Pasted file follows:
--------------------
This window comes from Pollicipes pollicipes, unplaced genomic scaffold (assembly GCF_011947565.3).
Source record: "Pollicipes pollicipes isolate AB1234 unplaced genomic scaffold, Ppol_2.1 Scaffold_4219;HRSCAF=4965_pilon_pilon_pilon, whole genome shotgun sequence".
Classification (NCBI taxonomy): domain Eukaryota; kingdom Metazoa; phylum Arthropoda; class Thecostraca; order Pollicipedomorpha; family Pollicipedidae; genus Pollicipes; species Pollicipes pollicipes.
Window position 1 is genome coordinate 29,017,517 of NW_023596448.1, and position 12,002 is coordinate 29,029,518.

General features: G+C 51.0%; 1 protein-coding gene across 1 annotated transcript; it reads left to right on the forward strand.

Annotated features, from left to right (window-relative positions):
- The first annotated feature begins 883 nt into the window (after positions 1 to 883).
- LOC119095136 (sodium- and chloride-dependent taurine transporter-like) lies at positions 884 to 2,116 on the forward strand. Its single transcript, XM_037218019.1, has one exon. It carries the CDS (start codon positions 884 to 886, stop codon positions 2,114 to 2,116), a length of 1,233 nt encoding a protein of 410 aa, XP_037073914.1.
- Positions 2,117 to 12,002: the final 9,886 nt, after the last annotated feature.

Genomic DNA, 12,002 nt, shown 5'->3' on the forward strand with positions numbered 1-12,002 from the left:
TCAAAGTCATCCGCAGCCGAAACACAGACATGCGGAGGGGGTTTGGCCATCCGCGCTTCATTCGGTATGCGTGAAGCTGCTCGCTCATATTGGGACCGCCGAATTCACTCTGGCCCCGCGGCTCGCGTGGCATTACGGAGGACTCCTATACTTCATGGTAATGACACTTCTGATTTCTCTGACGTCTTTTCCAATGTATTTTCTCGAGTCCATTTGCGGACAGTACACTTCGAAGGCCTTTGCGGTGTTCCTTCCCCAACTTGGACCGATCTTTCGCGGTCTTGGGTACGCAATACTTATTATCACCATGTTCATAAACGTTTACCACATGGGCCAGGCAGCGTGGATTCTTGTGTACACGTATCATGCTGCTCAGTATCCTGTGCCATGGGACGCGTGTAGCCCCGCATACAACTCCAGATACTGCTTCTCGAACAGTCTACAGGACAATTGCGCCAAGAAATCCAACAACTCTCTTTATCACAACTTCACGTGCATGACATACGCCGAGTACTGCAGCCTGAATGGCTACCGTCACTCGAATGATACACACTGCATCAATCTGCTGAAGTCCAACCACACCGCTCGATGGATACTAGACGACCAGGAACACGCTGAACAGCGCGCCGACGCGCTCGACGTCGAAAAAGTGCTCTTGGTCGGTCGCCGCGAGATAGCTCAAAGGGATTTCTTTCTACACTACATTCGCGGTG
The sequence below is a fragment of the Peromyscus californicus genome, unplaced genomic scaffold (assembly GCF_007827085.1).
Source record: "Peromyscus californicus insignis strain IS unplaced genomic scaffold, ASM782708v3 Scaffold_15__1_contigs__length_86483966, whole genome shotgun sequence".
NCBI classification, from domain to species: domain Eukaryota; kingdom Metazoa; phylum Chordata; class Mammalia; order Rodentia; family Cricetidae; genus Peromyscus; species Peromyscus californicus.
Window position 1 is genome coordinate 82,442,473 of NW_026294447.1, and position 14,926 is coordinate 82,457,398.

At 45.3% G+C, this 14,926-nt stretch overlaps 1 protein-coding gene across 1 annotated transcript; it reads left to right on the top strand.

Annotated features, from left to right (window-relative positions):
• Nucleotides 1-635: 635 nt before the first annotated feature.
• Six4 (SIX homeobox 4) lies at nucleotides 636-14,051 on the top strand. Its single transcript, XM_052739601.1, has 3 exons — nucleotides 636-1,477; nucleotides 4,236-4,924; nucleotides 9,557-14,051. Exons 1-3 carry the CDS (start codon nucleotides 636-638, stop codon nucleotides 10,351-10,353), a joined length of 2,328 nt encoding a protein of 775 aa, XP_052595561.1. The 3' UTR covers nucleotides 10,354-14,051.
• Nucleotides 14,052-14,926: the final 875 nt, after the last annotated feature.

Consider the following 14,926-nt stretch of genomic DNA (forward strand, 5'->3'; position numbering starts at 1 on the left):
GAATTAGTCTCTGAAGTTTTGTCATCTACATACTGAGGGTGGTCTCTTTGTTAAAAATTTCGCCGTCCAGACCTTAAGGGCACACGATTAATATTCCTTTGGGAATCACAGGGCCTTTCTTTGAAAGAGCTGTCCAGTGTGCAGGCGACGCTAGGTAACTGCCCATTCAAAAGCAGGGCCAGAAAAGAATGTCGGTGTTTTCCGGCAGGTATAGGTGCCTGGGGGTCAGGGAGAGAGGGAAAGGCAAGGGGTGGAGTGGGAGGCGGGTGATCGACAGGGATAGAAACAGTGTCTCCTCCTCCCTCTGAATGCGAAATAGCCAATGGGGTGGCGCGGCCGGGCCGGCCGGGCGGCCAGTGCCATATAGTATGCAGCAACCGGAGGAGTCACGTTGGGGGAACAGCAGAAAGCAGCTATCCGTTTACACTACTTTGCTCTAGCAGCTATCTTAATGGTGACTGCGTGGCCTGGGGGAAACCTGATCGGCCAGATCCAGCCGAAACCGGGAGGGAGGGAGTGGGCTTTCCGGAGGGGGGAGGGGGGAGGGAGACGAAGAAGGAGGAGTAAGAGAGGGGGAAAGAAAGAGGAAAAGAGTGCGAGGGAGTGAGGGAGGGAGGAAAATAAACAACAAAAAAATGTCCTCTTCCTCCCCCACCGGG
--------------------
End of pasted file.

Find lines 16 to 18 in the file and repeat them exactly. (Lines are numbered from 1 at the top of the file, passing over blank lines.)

At 45.3% G+C, this 14,926-nt stretch overlaps 1 protein-coding gene across 1 annotated transcript; it reads left to right on the top strand.

Annotated features, from left to right (window-relative positions):
• Nucleotides 1-635: 635 nt before the first annotated feature.